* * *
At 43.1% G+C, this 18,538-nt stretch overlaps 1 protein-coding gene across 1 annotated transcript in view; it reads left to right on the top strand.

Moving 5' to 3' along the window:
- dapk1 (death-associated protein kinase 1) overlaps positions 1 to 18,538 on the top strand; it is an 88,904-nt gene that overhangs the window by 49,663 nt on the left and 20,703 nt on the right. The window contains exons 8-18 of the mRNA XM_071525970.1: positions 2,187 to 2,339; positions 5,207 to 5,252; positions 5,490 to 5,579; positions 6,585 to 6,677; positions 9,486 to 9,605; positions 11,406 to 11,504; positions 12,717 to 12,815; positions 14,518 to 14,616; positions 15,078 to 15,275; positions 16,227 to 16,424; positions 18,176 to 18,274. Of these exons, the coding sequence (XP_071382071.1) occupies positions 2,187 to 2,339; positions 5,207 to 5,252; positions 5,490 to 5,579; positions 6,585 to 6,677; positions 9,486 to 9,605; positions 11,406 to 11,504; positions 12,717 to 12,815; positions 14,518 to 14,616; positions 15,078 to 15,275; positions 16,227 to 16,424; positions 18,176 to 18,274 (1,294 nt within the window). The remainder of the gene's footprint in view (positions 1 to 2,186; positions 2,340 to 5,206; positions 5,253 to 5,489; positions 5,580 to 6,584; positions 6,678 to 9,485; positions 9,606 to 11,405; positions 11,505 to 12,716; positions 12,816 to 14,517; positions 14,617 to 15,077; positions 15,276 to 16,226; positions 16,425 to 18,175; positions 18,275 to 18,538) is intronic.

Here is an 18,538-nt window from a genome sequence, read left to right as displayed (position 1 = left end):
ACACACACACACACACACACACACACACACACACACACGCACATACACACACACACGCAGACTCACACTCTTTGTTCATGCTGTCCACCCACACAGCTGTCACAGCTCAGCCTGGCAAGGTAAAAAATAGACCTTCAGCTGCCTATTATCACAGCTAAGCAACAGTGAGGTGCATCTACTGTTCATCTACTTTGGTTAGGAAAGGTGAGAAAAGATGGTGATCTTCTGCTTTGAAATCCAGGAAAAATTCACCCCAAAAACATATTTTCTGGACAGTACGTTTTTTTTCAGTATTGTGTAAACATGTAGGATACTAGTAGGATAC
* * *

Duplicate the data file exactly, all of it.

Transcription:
At 43.1% G+C, this 18,538-nt stretch overlaps 1 protein-coding gene across 1 annotated transcript in view; it reads left to right on the top strand.

Moving 5' to 3' along the window:
- dapk1 (death-associated protein kinase 1) overlaps positions 1 to 18,538 on the top strand; it is an 88,904-nt gene that overhangs the window by 49,663 nt on the left and 20,703 nt on the right. The window contains exons 8-18 of the mRNA XM_071525970.1: positions 2,187 to 2,339; positions 5,207 to 5,252; positions 5,490 to 5,579; positions 6,585 to 6,677; positions 9,486 to 9,605; positions 11,406 to 11,504; positions 12,717 to 12,815; positions 14,518 to 14,616; positions 15,078 to 15,275; positions 16,227 to 16,424; positions 18,176 to 18,274. Of these exons, the coding sequence (XP_071382071.1) occupies positions 2,187 to 2,339; positions 5,207 to 5,252; positions 5,490 to 5,579; positions 6,585 to 6,677; positions 9,486 to 9,605; positions 11,406 to 11,504; positions 12,717 to 12,815; positions 14,518 to 14,616; positions 15,078 to 15,275; positions 16,227 to 16,424; positions 18,176 to 18,274 (1,294 nt within the window). The remainder of the gene's footprint in view (positions 1 to 2,186; positions 2,340 to 5,206; positions 5,253 to 5,489; positions 5,580 to 6,584; positions 6,678 to 9,485; positions 9,606 to 11,405; positions 11,505 to 12,716; positions 12,816 to 14,517; positions 14,617 to 15,077; positions 15,276 to 16,226; positions 16,425 to 18,175; positions 18,275 to 18,538) is intronic.

Here is an 18,538-nt window from a genome sequence, read left to right as displayed (position 1 = left end):
ACACACACACACACACACACACACACACACACACACACGCACATACACACACACACGCAGACTCACACTCTTTGTTCATGCTGTCCACCCACACAGCTGTCACAGCTCAGCCTGGCAAGGTAAAAAATAGACCTTCAGCTGCCTATTATCACAGCTAAGCAACAGTGAGGTGCATCTACTGTTCATCTACTTTGGTTAGGAAAGGTGAGAAAAGATGGTGATCTTCTGCTTTGAAATCCAGGAAAAATTCACCCCAAAAACATATTTTCTGGACAGTACGTTTTTTTTCAGTATTGTGTAAACATGTAGGATACTAGTAGGATAC